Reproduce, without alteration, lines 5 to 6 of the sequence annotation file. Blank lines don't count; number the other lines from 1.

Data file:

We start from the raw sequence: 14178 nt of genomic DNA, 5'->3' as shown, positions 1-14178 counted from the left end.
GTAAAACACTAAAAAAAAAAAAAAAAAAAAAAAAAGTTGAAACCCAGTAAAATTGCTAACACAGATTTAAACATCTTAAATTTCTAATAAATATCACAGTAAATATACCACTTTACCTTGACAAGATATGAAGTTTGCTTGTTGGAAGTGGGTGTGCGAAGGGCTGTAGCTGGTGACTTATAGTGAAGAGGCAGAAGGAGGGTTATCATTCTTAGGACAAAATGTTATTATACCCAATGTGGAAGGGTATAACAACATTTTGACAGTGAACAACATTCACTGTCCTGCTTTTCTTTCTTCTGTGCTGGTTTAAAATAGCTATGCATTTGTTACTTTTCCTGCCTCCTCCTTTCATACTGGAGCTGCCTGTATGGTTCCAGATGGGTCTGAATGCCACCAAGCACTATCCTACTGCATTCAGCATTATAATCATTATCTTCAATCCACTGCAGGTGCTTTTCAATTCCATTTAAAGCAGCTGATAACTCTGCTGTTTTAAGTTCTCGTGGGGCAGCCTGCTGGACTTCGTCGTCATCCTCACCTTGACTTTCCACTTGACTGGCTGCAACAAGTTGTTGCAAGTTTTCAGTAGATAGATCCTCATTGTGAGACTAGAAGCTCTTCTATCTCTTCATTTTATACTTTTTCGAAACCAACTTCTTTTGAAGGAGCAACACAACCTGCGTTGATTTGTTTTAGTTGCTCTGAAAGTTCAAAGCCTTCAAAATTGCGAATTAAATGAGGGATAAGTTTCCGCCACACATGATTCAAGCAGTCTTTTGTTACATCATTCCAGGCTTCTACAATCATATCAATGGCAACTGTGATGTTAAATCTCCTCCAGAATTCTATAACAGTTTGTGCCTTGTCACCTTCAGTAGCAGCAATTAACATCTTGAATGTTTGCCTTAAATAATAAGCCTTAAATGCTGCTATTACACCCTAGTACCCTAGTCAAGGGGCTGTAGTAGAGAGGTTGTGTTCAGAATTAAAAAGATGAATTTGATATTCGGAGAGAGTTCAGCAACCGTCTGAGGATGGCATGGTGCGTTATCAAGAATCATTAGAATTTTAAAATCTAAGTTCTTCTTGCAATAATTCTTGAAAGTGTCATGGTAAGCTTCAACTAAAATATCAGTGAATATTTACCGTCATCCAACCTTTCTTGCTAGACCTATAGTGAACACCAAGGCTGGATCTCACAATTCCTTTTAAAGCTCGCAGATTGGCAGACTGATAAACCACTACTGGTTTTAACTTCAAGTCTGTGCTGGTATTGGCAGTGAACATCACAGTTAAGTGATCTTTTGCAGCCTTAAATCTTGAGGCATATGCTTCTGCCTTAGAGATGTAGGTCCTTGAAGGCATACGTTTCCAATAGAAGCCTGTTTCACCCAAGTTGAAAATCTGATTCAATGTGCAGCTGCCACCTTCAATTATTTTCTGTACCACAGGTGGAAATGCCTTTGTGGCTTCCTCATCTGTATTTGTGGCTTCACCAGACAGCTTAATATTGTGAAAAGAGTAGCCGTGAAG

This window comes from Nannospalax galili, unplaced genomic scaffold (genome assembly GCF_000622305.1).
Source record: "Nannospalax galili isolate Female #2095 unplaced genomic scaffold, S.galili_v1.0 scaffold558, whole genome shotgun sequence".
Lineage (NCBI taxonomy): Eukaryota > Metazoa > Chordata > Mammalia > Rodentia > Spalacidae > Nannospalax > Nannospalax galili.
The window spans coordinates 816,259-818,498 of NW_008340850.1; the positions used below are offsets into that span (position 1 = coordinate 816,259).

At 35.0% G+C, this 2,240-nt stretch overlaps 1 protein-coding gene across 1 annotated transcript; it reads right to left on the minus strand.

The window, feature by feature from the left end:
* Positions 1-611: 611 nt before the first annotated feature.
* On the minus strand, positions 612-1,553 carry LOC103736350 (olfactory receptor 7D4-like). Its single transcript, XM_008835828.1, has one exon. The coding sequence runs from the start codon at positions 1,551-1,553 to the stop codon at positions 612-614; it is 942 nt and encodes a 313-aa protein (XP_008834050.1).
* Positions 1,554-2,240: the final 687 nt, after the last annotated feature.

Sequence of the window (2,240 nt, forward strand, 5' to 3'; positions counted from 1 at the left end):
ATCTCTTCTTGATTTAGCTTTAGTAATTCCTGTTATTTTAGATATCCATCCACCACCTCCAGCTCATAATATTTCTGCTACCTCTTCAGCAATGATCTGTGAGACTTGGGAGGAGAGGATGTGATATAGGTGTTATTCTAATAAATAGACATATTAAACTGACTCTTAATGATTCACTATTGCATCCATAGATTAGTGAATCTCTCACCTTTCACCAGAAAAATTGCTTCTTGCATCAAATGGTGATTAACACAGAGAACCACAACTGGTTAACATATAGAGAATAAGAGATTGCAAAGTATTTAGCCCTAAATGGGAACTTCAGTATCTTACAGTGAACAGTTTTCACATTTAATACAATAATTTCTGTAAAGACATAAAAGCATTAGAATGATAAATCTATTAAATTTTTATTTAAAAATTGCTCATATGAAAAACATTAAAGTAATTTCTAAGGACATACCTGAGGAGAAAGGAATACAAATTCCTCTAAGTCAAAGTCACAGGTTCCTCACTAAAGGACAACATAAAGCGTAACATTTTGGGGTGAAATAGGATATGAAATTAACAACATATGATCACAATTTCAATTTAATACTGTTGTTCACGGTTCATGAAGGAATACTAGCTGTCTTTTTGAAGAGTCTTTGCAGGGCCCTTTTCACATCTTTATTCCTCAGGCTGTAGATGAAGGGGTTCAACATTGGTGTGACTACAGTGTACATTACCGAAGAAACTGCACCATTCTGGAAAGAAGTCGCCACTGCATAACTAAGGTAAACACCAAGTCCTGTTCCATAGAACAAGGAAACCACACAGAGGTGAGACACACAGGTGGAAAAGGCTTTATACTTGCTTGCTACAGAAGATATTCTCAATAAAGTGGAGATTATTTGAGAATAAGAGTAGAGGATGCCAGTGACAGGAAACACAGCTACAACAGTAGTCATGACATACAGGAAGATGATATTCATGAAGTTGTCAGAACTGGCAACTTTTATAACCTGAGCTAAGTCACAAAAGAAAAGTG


Lineage (NCBI taxonomy): Eukaryota > Metazoa > Chordata > Mammalia > Rodentia > Spalacidae > Nannospalax > Nannospalax galili.
The window spans coordinates 816,259-818,498 of NW_008340850.1; the positions used below are offsets into that span (position 1 = coordinate 816,259).